The District 25 state Senate race is attracting national attention from a Republican organization seeking to elect Republican women to state-level offices.
Cathy Manchester, a real estate agent, has been named one of the top “14 in ’14” by the Republican State Leadership Committee’s “Right Women, Right Now” campaign.
Manchester is facing Democrat Cathy Breen for the seat that represents Chebeague Island, Cumberland, Falmouth, Gray, Long Island, Yarmouth and part of Westbrook. Maine Republicans see an opportunity to pick up the seat, since independent Richard Woodbury is not seeking re-election.
“Manchester is a top targeted pick-up opportunity for Senate Republicans to gain the three seats necessary to recapture the Majority held in 2011-2012,” the group said in a short biography in a brochure about its Top 14 races.
Manchester’s opponent is a community volunteer and board member of Spurwink Services. Breen previously told the Press Herald that the Maine Senate should include people with various backgrounds and experiences, so it represents broad interests and reaches optimum solutions to Maine’s educational, health care and economic challenges.
According its website, the RSLC concentrates on recruiting candidates and “providing them with research, financial support and assistance in message development and delivery.”
“The RSLC has more than 100,000 donors in all 50 states. In the 2011-2012 election cycle, the RSLC invested in 42 states, breaking previous fundraising and political spending records, set in 2009-2010, with an increase in fundraising by 28 percent to $39 million and an increase in direct political spending by 35 percent to $27 million.”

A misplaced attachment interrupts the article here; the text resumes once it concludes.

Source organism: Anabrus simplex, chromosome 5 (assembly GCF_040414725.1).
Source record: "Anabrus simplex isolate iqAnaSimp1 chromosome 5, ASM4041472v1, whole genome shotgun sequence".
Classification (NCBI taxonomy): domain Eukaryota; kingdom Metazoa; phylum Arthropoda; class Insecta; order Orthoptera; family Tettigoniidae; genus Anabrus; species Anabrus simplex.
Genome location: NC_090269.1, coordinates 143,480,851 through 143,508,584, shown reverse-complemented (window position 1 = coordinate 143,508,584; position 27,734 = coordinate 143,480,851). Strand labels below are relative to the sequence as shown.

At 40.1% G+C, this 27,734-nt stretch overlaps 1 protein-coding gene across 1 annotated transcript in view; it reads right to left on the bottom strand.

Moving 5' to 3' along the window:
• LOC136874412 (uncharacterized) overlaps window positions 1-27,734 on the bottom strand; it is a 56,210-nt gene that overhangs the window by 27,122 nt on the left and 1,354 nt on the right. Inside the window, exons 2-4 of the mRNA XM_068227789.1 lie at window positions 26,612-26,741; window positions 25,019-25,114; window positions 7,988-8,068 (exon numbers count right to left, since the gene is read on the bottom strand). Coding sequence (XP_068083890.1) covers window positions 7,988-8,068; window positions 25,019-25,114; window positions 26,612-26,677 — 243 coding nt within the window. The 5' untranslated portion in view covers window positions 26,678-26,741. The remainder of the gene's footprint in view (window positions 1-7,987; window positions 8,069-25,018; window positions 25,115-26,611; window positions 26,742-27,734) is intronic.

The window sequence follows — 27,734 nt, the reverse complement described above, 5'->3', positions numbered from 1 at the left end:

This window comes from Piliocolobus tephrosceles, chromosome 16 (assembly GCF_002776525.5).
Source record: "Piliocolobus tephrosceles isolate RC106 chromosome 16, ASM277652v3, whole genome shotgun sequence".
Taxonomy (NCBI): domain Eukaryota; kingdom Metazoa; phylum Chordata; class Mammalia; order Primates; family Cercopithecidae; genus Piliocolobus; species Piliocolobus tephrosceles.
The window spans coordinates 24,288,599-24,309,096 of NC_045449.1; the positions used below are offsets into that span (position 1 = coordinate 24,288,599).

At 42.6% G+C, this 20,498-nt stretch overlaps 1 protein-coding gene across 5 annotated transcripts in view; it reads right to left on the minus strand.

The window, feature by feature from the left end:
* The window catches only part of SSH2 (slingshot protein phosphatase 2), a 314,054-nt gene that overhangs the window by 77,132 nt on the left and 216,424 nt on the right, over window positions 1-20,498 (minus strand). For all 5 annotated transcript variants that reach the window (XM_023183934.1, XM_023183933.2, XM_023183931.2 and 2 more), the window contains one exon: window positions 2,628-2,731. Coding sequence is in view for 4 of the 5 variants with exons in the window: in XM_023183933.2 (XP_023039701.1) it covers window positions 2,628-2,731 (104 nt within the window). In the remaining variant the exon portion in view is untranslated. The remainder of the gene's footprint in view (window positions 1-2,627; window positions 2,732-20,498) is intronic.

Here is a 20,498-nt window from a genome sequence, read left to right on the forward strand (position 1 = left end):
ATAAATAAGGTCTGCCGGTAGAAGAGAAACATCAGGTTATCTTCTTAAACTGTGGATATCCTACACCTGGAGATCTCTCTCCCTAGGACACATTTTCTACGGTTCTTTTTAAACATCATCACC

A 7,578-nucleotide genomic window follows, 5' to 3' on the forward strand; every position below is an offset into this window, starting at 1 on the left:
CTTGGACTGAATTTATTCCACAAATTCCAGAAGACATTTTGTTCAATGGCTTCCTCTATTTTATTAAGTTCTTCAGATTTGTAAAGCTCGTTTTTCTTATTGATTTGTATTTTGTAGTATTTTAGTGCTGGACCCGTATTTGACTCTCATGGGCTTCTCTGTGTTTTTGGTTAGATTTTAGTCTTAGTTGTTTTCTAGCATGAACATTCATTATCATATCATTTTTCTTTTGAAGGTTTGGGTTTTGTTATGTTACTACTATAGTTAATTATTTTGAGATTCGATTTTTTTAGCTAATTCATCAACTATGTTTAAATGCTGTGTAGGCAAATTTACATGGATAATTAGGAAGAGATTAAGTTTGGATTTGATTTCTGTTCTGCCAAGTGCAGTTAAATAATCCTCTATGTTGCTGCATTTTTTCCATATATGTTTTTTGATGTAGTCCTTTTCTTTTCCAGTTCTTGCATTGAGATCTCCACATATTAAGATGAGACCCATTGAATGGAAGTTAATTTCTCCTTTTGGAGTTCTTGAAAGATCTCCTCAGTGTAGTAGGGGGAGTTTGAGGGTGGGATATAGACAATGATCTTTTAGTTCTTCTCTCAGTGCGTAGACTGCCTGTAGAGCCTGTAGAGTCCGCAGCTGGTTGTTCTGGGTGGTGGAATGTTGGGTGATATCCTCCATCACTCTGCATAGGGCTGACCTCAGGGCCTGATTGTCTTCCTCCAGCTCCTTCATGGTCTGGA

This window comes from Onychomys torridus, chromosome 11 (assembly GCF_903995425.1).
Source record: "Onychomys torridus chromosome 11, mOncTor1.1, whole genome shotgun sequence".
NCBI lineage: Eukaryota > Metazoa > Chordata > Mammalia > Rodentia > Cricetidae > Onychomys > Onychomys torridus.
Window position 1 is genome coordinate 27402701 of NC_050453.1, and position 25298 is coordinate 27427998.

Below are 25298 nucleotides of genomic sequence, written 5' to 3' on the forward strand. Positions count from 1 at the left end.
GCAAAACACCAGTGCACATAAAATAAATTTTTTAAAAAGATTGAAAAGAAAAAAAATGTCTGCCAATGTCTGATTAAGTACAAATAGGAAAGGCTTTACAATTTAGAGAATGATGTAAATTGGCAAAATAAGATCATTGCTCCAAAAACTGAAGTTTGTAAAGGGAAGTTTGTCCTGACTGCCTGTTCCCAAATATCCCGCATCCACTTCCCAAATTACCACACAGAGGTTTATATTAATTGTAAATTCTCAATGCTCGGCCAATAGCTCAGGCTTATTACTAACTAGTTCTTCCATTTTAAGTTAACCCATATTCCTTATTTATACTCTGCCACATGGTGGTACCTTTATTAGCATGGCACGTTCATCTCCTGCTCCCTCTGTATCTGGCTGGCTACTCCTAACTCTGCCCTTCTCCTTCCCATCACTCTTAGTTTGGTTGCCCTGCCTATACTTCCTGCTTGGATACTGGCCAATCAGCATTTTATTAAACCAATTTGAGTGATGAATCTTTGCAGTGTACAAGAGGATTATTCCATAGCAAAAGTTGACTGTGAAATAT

According to the Center for Responsive Politics, the RSLC has raised $20.4 million this year and spent $18.5 million. The group’s biggest donors are insurer Blue Cross/Blue Shield ($935,713), tobacco giant Reynolds American ($788,982) and the U.S. Chamber of Commerce and related entities ($496,245). Koch Industries has contributed $359,940.
However, if the RSLC is planning on making a big investment in Maine’ District 25 race, it has some work to do. As of July 15, the group’s Maine Political Action Committee had only $14.40 in cash on hand.
Women are expected to play a big role in the upcoming elections. In 2010, women represented 53.4 percent of registered voters in Maine but accounted for 60 percent of the electorate, according to the Maine Women’s Policy Center.
Democrats are banking on the fact that a recent decision by the U.S. Supreme Court that allows some employers to opt out of providing birth control to their employees under the Affordable Care Act, efforts to de-fund Planned Parenthood organizations and Republican opposition to raising the minimum wage will motivate women to vote for their party’s candidates.
Republicans, meanwhile, are hoping their focus on the economy and welfare reform will pull women in their direction.
I took a quick look at the Secretary of State’s candidate list to see who had the edge in terms of female candidates in November. I counted a little more than 100 women running for the state House and Senate. Female Democrats outnumber their Republican opponents, 64 to 39.
Here’s a quick snapshot of where women stand in terms of the gubernatorial race — a three-way battle between Republican incumbent Gov. Paul LePage, Democratic U.S. Rep. Mike Michaud and independent Eliot Cutler, according to a June survey conducted for the Portland Press Herald/Maine Sunday Telegram by the University of New Hampshire Survey Center.
Forty-eight percent of women surveyed said they planned to vote for Michaud, while 29 percent said they’d support LePage. Cutler was preferred by 17 percent.
Of the women surveyed, 31 percent said they voted for LePage in 2010 and 31 percent voted for Cutler. Fourteen percent voted for Democrat Elizabeth “Libby” Mitchell.
As did men, women surveyed said jobs and the economy were the most important problems facing Maine.